The safe road is to refuse to give a statement. You previously agreed to give a reference, then the employee decided engage in a campaign of harassment towards you. You are well within your rights to rescind your offer, and tell her potential future employers 'Her behavior since leaving has made me reconsider my ability to serve as a reference.', as AAM put it.

    Personally, even when I have a previous employer who I got on with, who had agreed to give a reference, if I'm applying for jobs, and it's been a while, I will phone them up to a). check that they're still working for the company, and b). still willing to give a reference, which I see as courteous behaviour towards someone who is willing to put a good word in for you. If I've had any bad experiences with a previous employer (thankfully this has only happened once), I try not to use them as a reference when possible.

  3. Frank*

    The former employee has definitely a borderline disorder.

    Those folks need conflict to feel better about themselves, when dealing with these kind of people being nice doesn't work. One needs to be clear and firm otherwise they wont go away.

    They never move on.

  4. Anonymous*

    Why she'd think you'd give a positive reference is beyond me but she sounds desperate and intentionally intimidating. If this happend to me I would refuse any reference altogether and just verify the minimum.

    I would also change email accts, phone and social networking pages to block her completely. Omitting friends of friends if needed.

    To tie up loose ends, I'd draft a letter (company letterhead, or even better, have an Atty draft this) advising the employee that in instances of termination, only dates, position and wages will be verified. The letter should end with 'no further contact about this issue is needed or wanted'. The letter should be sent signature delivery.

    I'd also keep all texts, messages, emails, phone records just in case. Involve the authorities if needed as they may suggest a peace bond if the behavior gets disruptive or outrageous.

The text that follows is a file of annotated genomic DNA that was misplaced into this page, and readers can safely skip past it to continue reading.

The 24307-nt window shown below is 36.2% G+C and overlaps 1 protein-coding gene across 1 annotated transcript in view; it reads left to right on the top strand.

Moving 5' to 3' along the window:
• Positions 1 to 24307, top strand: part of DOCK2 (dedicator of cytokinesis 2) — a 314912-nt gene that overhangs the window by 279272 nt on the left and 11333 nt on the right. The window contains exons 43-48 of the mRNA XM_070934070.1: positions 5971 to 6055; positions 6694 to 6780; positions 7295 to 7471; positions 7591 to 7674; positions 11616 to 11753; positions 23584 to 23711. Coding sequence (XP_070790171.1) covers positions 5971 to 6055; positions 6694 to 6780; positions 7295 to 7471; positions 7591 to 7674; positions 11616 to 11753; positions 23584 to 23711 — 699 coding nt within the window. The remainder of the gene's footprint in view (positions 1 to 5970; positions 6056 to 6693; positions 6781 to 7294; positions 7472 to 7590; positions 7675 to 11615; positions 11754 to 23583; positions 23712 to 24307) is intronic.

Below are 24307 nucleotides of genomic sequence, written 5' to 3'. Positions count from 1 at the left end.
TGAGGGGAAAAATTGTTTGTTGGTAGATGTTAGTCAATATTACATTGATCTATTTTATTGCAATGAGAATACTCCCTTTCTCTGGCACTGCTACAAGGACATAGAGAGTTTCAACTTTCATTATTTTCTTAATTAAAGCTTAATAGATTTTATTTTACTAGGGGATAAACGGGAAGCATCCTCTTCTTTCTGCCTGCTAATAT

5. EB*

    I think that the situation has escalated past a "problem" employee and into the stalker territory.

    The OP needs to draft a letter with an attorney all right, but one stating that the ex employee needs to leave the OP and the OP's family alone and stop harassing her.

    The OP also needs to look into taking out an order of protection against the ex-employee stating there is to be no contact between the two.

    Furthermore, in the future, the OP should make clear that harassing either management or fellow employees by either the employee or someone on behalf of the employee (spouse, significant other, friends sending angry emails) is a reason for immediate termination.

  6. Anonymous*

    If you continually give her a bad reference on every job she applies to (thus she will likely never get any of those jobs), she will probably stop listing you as a reference and that aspect of the situation might take care of itself. Just another thought, if that is the route you decide to take.

  7. Anonymous*

    The Gift of Fear is an excellent read (hey it's endorsed by Oprah) except the book doesn't really delve into self protection. jmho Anyone faced with a crazy should protect themselves first and analyze behaviors thereafter. This situation has escalated beyond reasonable behavior into crazyland. An employer that fired an employee is still dealing with their rage, threats and menacing conduct extending to her family.

    Enough's enough. Get an Atty to draft the letter and talk to the police about the next move and file a report to get this on record.

  8. Zizz*


    Thank you so much to AAM and to all those who left comments. So far so good. The interview for which I was to give a reference for never happened, she missed the appointment.

    And, I have not heard from her since. I will definitely take all your advice and keep all correspondence on file and I've logged all our interactions.

    I was quite nervous, but I feel that she's moved on.

    Thanks again!

  9. Zizz*

    Oh.. and I should add that since there has been no contact at all, I'm holding off on the letter stating that I will no longer be a reference, for fear of stirring things up again.

    If employers start calling, I'll write the letter then – following my gut here.